About Stanton Welch’s Bespoke
A Ballet about Loving Ballet
In Stanton Welch’s Bespoke, expressions of love and gestures of caring abound. This piece, his sixth for San Francisco Ballet, is indeed about love, but it’s not about romance. Instead, Welch explores the love of dancers for their art form—the technique of ballet, the artistry, the rush of live performance. It’s an intense relationship, and one that’s all too fleeting.
That intensity, and the brevity of a dance career, occupy Welch’s thoughts quite often. “It’s a deep love dancers have with ballet,” says Welch, artistic director of Houston Ballet. “I don’t think many professions have that commitment, where you love it and when you’re around 30 to 40, it leaves you. And you know it going in, and that’s difficult.” For a long time after he retired from the stage, Welch reassured himself that he could still dance if he chose to. With the realization that those days are now behind him, he found himself wistful, longing to turn back the clock. And so clock imagery, the idea of time passing, persists throughout this ballet.
The piece begins with a solo man moving in silence. Welch hadn’t planned to start the ballet that way, but the idea came to him as he worked with Principal Dancer Angelo Greco, whom he describes as “hypnotic. He’s young and he’s fearless. He’s exactly what we should be when we first fall in love with ballet.” In the first movement, the dancers are “vital and alive,” Welch says, “with stellar technique—a truth that’s gloriously apparent in the opening moments of silence.
Along with demonstrating brilliant technique, the brief solo introduces some of the movement motifs that characterize this ballet. One is the “ticking” of straight arms, hands flattened and perpendicular to the floor; they snap into place, replicating the movement of a clock’s second hand. One dancer begins this movement, and the others join in—no one is spared the marking of time. With the ballet’s central pas de deux, quiet and poignant, the next stage begins. There’s a struggle here—the man is moving on and the woman can’t accept it. She touches him repeatedly, and each time he covers her hand with his; then she pulls her hand away and tries again. “It’s like he’s breaking, and he’s trying to convince her,” Welch says. The last movement, dominated by walking (symbolizing togetherness) and rocking motifs, is about aging dancers being left behind as class and ballet companies go on, eternal.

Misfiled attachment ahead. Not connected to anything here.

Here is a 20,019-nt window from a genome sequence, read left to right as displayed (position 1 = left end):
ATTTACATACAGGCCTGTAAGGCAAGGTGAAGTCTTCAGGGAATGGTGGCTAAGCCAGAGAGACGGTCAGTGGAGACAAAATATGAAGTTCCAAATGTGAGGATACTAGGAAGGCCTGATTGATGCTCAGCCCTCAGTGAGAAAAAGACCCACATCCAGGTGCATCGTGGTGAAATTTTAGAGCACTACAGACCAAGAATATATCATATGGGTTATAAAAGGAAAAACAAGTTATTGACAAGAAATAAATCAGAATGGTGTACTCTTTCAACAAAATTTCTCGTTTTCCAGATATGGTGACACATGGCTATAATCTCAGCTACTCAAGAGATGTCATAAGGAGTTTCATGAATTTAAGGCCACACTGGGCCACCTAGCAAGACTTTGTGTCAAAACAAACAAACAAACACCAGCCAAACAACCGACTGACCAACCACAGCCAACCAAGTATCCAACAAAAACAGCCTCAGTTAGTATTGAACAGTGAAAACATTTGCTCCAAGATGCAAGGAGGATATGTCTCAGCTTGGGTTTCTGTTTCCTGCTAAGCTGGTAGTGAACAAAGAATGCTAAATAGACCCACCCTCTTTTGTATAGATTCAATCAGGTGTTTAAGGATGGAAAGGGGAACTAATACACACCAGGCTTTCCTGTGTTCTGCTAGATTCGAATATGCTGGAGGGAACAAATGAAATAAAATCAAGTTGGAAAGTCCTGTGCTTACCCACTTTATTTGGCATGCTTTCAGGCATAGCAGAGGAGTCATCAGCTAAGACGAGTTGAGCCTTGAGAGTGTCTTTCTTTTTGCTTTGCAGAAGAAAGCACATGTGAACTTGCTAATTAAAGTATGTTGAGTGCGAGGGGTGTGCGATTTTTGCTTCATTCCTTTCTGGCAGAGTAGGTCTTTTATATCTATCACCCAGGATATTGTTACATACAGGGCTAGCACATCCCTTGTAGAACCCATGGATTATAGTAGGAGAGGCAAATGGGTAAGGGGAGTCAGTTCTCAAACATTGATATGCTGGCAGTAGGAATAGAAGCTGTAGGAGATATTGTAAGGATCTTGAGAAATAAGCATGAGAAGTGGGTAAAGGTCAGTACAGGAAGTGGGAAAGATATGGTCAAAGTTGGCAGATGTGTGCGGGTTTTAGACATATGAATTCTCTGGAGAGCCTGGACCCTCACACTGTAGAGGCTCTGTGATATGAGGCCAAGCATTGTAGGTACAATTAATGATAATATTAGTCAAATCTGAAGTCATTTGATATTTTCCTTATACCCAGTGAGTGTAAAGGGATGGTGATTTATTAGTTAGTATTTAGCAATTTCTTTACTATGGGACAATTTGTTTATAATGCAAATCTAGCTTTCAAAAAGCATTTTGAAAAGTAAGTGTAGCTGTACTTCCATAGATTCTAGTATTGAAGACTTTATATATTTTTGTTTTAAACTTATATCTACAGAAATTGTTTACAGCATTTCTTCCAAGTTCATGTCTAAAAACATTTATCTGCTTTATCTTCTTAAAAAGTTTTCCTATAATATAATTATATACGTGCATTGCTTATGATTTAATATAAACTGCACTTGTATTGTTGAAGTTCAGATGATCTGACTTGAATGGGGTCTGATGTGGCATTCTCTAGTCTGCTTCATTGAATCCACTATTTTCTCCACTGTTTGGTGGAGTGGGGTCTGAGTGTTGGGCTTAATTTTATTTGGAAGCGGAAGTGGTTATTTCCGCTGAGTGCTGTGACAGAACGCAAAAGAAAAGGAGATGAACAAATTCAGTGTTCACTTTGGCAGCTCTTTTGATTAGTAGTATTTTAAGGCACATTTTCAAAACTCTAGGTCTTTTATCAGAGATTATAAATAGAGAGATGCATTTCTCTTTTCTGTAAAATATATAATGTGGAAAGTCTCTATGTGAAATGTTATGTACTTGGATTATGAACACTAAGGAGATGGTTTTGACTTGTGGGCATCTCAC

At times throughout the ballet, the dancers race across the stage and disappear into the wings, a device prompted in part by Welch’s memory of when he first came to the United States from Australia and was impressed by how much floor space the dancers covered. It’s a characteristic of American-style dancing, he says, and “it’s thrilling to see.”
This is all subtext, however. What’s on the surface are steps that delve deeply into the intricacies of five musical movements from two early-1700s violin concertos, the only ones by Johann Sebastian Bach that have survived their own passage of time. For Welch, illuminating the music is a big part of the joy of choreographing. “That wonderful [George] Balanchine quote about making music come alive is very much what I think we are all trying to do [as choreographers],” he says. Bach has many layers that listeners might not notice at first, and “the deeper you get into it, the richer it is.” Through movement, Welch points out melodies, rhythms, accents, undertones that delight him or reveal the music’s subtext. “Great choreographers like [Jiří] Kylián and Balanchine, those musical people, they always teach me something about music,” he says. “You go home and re-listen to it and go, “Wow, that is how that’s phrased.”
The freshness of Welch’s neoclassical movement, says Helgi Tomasson, SF Ballet’s artistic director and principal choreographer, comes from “the way the dancers move today; maybe the dancers he was working with brought that out. Time changes all of us. We are influenced by what we see, how society is.”
Step into the studio while Welch is at work and you’ll notice how often he laughs, how delighted he seems to be there. The process of creating is what he enjoys most, he says; it’s more rewarding than a premiere. “When they’re in it and you’re in it, you can go for five, six hours and not wear out, and that’s fun,” he says.
Welch calls these dancers “fantastically musical,” a trait he thinks is one of the Company’s strengths. “[Principal Dancer] Frances [Chung] is a great model of that—she could do the same step 50 times and just change it by accent, and that’s great dancing, and clever. I wanted to make that [musicality] part of the work because I think that’s San Francisco.”
Program Notes by Cheryl A. Ossola
Header image: Jennifer Stahl and Carlo Di Lanno in Welch’s Bespoke // © Erik Tomasson